Advances in fetal therapy

Authors

  • R Katie Morris MRCOG,

    Medical Research Council RCOG Clinical Research Training Fellow
    1. School of Clinical and Experimental Medicine, University of Birmingham, Birmingham Women's Hospital, Metchley Park Road, Edgbaston, Birmingham B15 2TG, UK
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  • Ben C Chan BSc MD MRCOG,

    Fetal Medicine Subspecialist Trainee
    1. Fetal Medicine Centre, Birmingham Women's NHS Foundation Trust, Edgbaston, Birmingham B15 2TG, UK
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  • Mark D Kilby MD FRCOG

    Dame Hilda Lloyd Professor of Maternal and Fetal Medicine, Corresponding author
    1. Fetal Medicine Centre, Birmingham Women's NHS Foundation Trust, Birmingham B15 2TG, UK
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Fetal Medicine Centre, Birmingham Women's NHS Foundation Trust, Birmingham B15 2TG, UK Email: m.d.kilby@bham.ac.uk

Abstract

Key content

  • Fetal medicine is a rapidly developing subspecialty.
  • The mainstay of treatment for fetal alloimmune thrombocytopenia remains maternal immunoglobulin therapy.
  • Stem cell transplantation and gene therapy have advanced over the last decade but must still be considered experimental.
  • Laser coagulation is the best treatment for all stages of twin-to-twin transfusion syndrome presenting before 26 weeks of gestation.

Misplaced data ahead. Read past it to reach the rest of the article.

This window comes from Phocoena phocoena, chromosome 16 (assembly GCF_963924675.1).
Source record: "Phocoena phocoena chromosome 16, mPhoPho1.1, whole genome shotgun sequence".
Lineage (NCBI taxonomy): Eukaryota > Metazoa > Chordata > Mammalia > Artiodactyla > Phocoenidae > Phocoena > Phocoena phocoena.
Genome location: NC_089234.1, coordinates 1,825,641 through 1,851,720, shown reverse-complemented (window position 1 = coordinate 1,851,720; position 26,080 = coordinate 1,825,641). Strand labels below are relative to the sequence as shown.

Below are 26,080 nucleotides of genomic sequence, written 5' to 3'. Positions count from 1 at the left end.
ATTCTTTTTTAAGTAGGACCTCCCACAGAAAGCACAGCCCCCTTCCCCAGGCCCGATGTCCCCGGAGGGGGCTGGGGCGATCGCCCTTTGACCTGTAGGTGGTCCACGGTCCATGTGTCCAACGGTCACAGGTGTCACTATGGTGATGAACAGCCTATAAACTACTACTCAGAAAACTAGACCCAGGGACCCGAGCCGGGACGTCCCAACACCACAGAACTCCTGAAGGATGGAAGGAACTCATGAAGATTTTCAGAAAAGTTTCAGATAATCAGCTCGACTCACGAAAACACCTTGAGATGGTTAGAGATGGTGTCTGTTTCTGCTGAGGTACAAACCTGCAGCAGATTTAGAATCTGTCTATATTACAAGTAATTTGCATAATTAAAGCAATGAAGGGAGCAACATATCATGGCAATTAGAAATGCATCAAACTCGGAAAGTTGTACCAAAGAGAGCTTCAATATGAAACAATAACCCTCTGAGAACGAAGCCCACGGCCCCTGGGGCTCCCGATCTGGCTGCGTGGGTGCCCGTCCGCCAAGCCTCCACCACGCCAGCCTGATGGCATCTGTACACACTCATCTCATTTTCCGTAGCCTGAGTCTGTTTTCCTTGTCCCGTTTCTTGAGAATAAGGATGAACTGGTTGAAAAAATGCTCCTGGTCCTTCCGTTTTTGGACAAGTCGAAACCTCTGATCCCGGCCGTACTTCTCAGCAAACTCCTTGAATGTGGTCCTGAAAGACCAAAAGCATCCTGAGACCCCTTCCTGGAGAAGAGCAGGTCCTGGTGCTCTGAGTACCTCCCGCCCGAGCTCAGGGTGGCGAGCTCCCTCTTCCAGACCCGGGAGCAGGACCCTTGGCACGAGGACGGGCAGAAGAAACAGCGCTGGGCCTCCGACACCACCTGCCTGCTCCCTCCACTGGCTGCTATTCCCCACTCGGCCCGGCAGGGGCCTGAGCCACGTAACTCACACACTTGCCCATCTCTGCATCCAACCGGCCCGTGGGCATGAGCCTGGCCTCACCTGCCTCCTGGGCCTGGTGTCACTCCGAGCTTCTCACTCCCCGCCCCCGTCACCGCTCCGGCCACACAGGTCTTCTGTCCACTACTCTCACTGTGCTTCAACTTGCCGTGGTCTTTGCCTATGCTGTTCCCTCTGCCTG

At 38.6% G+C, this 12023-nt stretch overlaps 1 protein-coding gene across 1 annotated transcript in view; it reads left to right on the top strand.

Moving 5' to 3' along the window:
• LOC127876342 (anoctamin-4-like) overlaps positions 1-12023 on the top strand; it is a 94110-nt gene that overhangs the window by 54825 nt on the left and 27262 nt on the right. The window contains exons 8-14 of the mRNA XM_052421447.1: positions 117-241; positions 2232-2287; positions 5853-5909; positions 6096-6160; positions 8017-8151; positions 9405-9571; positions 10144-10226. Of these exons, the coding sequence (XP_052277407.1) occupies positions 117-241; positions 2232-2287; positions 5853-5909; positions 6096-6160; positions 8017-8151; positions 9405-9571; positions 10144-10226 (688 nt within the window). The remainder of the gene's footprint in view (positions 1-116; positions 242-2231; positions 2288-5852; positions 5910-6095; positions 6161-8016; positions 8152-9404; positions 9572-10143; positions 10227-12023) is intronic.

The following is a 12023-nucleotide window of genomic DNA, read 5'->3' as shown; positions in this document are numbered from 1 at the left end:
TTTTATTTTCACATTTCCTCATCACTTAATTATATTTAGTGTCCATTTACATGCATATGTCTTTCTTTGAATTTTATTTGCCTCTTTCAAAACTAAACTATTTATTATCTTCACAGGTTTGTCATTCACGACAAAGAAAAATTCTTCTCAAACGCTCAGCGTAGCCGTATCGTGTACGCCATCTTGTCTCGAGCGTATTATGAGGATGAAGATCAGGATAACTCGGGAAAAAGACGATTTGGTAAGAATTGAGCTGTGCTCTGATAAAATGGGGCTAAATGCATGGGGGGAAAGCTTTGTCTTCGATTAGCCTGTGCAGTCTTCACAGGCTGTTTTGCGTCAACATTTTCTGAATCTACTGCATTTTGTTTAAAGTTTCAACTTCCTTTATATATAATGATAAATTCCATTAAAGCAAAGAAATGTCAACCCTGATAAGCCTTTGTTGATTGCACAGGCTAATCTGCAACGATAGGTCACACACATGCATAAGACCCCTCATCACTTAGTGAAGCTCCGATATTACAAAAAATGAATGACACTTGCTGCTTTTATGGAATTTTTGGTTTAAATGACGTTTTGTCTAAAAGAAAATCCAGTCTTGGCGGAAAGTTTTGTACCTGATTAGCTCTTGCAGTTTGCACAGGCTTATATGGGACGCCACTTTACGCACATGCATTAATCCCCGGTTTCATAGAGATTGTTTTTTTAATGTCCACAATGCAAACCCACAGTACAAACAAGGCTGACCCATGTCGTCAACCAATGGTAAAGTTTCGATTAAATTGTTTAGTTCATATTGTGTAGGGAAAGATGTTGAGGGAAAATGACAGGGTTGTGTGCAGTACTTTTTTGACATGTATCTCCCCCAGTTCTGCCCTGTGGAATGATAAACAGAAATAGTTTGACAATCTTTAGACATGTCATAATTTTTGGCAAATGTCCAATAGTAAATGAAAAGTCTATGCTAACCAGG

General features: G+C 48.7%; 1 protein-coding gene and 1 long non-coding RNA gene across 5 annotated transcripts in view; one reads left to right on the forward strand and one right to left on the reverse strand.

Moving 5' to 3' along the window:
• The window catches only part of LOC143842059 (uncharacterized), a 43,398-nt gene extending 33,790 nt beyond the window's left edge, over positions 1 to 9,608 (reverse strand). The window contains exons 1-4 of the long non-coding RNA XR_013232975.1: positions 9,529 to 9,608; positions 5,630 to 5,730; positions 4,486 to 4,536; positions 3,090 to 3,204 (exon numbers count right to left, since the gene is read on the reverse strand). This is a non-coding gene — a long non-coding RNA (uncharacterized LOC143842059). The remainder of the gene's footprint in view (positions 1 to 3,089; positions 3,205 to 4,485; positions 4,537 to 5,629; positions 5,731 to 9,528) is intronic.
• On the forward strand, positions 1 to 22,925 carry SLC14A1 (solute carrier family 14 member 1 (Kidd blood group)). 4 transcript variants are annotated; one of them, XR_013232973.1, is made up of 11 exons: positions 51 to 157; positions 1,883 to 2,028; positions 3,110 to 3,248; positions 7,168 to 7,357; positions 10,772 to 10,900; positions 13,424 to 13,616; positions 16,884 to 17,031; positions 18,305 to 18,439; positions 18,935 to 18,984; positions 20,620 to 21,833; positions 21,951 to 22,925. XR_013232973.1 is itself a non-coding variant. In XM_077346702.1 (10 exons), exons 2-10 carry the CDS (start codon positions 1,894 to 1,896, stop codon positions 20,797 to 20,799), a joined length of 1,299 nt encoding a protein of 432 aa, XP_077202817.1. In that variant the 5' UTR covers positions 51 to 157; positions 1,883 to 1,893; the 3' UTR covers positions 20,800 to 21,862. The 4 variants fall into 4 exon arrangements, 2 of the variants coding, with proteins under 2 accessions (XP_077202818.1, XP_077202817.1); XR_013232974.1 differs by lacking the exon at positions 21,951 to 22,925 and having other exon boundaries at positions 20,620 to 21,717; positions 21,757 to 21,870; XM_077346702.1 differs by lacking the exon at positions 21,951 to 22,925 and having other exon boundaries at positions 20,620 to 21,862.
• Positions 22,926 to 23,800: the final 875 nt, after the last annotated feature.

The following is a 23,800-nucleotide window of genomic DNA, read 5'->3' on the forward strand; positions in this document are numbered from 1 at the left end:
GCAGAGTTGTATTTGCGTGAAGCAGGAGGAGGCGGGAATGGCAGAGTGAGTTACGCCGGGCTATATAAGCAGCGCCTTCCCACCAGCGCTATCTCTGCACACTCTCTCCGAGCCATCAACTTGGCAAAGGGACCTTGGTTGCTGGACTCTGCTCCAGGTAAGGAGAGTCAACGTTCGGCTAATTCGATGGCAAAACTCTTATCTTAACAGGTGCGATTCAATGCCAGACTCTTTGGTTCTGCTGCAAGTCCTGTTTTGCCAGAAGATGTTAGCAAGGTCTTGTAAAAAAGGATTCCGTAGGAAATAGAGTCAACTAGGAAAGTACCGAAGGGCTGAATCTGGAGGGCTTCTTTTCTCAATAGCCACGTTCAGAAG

• Fetoscopic endoluminal tracheal occlusion appears to improve prognosis in severe congenital diaphragmatic hernia.

Learning objectives

  • To gain an overview of the recent developments in fetal therapy.
  • To understand the benefits and risks of different methods of fetal therapy.
  • To appreciate the importance of high-quality research in fetal medicine.

Ethical issues

  • With the option of fetal therapy, the value and implications of prenatal diagnosis have to be reviewed.
  • The acceptability of fetal therapy to parents and to society should be investigated.
  • The consideration of the mother and fetus as individual people presents an inherent difficulty in implementing randomised controlled trials in fetal medicine.

Please cite this article as: Morris RK, Chan BC, Kilby MD. Advances in fetal therapy. The Obstetrician & Gynaecologist 2010;12:94–102.

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